Is Popcorn the New Cupcakes?

Everyone was wondering what would come after cupcakes in the culinary saga of low-culture-meets-high-culture and kiddie-classics-go-ironic. Sugary cereals made a run for it, but popcorn might have the edge, if San Francisco chefs get their way.
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Everyone was wondering what would come after cupcakes in the culinary saga of low-culture-meets-high-culture and kiddie-classics-go-ironic. Sugary cereals made a run for it in such recipes as Cap'n Crunch Chicken and
. But popcorn might have the edge, if San Francisco chefs get their way.
Red-pepper popcorn, caramel-corn ice cream, Negroni caramel corn -- this trend is just getting started, but we're already light years past Jiffy Pop.

"Popcorn lends itself to carrying flavors -- it's more neutral than potato chips, tortilla chips or nuts," says Staffan Terje, chef-owner of Perbacco Ristorante. Last month, he was tasked with devising a bar snack for a Campari-sponsored party:

"When I think of a bar snack, I think of something salty and something a little bit sweet and something I don't need anything else but my hands to eat. A bar snack is not a slider or anything I have to work at."

Caramel corn came to mind.

"Because it was a Campari party, and because Campari is a vital component of the Negroni, which is such a popular drink right now, I wanted to figure out how to make a snack that tastes like a cocktail.

"I thought: Let's add Campari and vermouth to the caramel. Cooking them down reduces the bitter component, but you keep a hint of bitterness and orange in the background."

Negronis also include gin -- "but you can't cook gin," Terje says. "When the alcohol evaporates, so do all the flavors."

Instead of adding actual gin to the recipe, Terje created a gin-spiced sea salt.

"People think of gin as being only juniper-flavored -- but juniper is just its predominant flavor. Some gins include twenty different spices," says Terje, who researched the components of traditional Dutch and English gins.

"Because Holland and England were the seafarers way back when, they brought spices back to Europe from India, Indonesia and Malaysia. Those spices ended up in gin, probably to make a poor distillate become palatable."

And those were the spices -- coriander seed, cardamom, licorice root, cubeb pepper -- that went into the salt that adorns his cocktail-flavored caramel corn, which he now serves at Perbacco and which is depicted below:


"When you eat it, you get the gin flavor up front, then the other flavors follow," says Terje, who is working with Campari on a possible product launch.

At Baker & Banker, chef-co-owner Lori Baker created a sculptural dessert comprising dark-chocolate fondant with a peanut-butter-and-milk-chocolate center, topped with caramel-corn ice cream which itself is topped with house-made caramel-corn clusters, as depicted below:


"We make the ice cream by blending fresh corn into the ice cream base and then straining it," Baker explains. "Then we swirl in salted caramel, so it's a smooth ice cream," contrasting with the crunchy caramel corn on top.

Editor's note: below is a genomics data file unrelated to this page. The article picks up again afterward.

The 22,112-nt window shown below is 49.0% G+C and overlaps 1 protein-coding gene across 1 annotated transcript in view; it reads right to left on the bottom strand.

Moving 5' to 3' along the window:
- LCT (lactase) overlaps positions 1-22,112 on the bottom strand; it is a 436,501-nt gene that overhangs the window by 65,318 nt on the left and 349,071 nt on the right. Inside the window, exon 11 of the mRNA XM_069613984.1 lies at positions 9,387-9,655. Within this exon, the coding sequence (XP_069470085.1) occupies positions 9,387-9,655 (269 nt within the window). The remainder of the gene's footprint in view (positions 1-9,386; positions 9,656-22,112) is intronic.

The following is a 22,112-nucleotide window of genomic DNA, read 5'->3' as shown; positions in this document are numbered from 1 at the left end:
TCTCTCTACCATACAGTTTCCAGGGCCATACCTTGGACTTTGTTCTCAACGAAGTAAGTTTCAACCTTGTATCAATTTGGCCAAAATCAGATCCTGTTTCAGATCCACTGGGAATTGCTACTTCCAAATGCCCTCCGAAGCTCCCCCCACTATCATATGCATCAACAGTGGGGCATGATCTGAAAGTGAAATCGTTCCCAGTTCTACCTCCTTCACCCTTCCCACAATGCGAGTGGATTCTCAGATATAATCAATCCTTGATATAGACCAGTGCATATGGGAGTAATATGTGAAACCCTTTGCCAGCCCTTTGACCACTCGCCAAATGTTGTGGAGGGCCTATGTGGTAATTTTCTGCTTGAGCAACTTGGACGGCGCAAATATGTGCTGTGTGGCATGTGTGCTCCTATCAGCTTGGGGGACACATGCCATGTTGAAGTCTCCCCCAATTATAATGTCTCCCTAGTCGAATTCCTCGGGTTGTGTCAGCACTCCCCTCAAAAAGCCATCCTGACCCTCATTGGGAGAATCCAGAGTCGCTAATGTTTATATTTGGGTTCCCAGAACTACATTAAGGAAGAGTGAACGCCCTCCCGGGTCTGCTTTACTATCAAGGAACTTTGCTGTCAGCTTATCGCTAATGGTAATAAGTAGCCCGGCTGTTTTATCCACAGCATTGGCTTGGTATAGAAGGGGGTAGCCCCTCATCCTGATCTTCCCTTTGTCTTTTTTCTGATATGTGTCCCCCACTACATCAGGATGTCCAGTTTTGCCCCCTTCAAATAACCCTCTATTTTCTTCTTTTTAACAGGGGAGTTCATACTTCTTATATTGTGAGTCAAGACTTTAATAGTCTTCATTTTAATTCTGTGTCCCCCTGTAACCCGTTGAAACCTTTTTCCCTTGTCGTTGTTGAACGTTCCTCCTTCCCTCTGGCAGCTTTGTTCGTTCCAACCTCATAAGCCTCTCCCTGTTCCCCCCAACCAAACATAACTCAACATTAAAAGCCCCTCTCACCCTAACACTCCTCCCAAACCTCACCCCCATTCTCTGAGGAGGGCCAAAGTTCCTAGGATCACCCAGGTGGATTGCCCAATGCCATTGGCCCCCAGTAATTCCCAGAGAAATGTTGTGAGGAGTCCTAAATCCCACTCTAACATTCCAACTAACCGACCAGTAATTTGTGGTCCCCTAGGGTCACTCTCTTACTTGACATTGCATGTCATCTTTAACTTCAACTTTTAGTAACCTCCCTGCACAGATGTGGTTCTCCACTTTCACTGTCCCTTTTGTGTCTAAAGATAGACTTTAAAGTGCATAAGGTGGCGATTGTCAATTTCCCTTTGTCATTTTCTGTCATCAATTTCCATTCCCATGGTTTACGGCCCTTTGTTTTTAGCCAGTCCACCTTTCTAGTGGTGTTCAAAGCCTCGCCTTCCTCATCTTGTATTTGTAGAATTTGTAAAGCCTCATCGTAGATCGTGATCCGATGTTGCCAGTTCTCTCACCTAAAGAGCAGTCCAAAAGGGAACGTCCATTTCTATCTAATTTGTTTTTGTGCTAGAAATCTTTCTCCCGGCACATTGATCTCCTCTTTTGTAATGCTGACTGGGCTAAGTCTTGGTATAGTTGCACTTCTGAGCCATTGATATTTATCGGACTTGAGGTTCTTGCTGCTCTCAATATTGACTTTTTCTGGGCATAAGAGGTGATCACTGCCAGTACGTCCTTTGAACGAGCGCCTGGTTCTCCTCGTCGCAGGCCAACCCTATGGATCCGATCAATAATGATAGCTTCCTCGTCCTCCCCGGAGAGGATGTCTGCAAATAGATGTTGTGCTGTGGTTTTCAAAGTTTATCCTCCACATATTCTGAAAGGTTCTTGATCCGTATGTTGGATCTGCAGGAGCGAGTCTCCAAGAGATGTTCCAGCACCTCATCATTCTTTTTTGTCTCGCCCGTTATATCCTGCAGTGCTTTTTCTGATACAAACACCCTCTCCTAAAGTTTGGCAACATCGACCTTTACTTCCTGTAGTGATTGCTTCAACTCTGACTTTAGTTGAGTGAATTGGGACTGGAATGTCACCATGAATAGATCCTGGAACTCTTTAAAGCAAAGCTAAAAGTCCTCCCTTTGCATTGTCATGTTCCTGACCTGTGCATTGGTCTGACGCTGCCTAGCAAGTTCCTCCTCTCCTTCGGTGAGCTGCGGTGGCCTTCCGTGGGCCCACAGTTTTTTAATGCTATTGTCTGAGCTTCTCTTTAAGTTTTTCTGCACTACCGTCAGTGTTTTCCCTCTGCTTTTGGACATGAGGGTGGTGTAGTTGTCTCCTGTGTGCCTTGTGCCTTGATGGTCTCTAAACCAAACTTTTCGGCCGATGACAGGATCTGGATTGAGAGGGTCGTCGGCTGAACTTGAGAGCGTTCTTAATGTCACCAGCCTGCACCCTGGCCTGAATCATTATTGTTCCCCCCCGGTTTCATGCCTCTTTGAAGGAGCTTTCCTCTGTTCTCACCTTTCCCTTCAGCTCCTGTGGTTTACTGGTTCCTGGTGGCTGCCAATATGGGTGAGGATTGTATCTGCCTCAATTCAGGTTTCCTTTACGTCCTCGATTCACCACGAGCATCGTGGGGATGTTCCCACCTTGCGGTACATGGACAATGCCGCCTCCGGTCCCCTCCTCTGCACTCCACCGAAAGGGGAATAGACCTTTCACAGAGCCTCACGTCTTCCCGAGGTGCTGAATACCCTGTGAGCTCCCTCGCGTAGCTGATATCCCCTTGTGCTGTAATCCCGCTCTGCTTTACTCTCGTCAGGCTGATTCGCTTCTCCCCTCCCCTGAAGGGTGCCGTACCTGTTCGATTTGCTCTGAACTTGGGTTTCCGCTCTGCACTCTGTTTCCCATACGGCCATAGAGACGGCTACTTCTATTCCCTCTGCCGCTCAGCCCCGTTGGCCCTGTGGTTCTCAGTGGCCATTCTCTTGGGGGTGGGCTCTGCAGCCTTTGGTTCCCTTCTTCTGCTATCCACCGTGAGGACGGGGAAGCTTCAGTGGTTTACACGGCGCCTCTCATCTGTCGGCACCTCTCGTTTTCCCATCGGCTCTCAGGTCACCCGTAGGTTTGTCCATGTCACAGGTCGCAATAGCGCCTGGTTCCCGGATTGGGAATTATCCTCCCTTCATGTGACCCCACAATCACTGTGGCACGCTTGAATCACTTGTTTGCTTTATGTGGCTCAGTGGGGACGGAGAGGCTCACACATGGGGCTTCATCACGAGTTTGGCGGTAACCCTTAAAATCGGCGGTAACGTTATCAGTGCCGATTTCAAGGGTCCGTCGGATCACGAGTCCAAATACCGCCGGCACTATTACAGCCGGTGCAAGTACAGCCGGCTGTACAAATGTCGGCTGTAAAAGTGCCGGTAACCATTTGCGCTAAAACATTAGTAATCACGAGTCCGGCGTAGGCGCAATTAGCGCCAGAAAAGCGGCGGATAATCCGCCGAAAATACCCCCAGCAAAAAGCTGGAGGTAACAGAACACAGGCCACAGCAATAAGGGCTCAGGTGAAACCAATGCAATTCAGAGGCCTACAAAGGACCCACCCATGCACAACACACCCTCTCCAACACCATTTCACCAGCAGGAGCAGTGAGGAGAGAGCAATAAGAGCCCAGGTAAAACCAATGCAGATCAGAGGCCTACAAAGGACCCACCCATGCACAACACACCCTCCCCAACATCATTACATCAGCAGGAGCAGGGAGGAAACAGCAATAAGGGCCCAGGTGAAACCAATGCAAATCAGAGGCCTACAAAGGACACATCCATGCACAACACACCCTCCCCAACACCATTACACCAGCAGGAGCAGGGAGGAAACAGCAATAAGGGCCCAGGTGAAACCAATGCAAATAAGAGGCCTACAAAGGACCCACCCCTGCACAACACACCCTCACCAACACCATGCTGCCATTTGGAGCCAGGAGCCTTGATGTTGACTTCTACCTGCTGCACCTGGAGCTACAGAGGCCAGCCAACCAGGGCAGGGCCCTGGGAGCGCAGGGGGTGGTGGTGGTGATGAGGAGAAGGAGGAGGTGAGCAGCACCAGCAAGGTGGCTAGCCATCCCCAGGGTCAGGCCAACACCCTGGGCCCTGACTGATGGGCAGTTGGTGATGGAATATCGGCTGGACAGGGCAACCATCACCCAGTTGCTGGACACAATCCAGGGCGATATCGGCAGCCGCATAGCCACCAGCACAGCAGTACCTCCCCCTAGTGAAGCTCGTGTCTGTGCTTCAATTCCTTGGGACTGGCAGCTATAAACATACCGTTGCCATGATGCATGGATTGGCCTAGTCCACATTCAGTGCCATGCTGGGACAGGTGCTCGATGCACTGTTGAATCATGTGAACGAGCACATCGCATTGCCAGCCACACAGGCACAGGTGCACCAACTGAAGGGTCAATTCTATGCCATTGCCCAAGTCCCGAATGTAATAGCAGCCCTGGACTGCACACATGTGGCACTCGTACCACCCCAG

Emmanuel Eng of Maverick Restaurant experimented with various grains to see which ones would pop as puffily as corn does. Amaranth expanded okay, but sorghum won out. New this summer, a popular starter at Maverick is Eng's bacon-rosemary sorghum "popcorn."

At Picán: A Taste of the South in nearby Oakland, executive chef Sophie Uong began serving "Cajun Cracker Jacks" this summer. Buttery-sweet and studded with hearty pecans, pistachios and almonds, they pack a capsicum punch -- which makes them perfect companions for the restaurant's signature Southern-style cocktails.

"It took a long time to get the caramel recipe right," Uong explains. "We tried using chocolate, but it was too streaky, so we decided to add cocoa nibs instead."

She kindly shared her recipe. See, you can try this at home -- and it's just the beginning. What's next? Curried popcorn? Triple-cream-cheese popcorn? The only question at this point is: What pops?

Cajun Cracker Jacks

1 stick butter
1 Tbsp. Red Chile Flakes
1/2 tsp. Cayenne Pepper
· Heat above ingredients over medium heat until butter is melted and let sit to allow the spices to bloom.

3/4 cup popping kernels
Canola oil
· Pop kernels and toss out any that are unpopped. Toss popcorn with chile butter and salt to taste. Set aside in large bowl.

1 1/2 cup pecans
1 1/2 cup slivered almonds
Canola oil
· Toss with small amount of oil and salt and toast in 350 degree oven for approximately 7 to 10 minutes or until lightly browned. Distribute evenly over popcorn in bowl.

1/2 cup cocoa nibs
· Disribute evenly over popcorn and nuts in bowl. Set aside.

1 stick of butter
1/4 cup water
1/2 cup Light Corn Syrup
4 cups sugar
1 1/2 tsp. vanilla
1 tsp. baking soda

Combine butter, water, corn syrup, sugar, and vanilla in saucepan and heat over medium heat untilmelted together. Turn up the heat to med/high and using a candy thermometer heat to the hard crack stage. Once that stage is reached, remove from heat and add baking soda making sure to sprinkle evenly over the top, stirin baking soda quickly with handle of wooden spoon. I do it this way because it doesn't splash and does not incorporate any air into the candy. Pour over popcorn mixture in bowl and toss until well coated making sure to break up the clumps. Lay out evenly on lightly oiled or buttered baking sheet and allow to cool.

Comfort Food Freak logo courtesy of Kristan Lawson, used with his permission; popcorn images courtesy of Perbacco and Baker & Banker, used with their permission.

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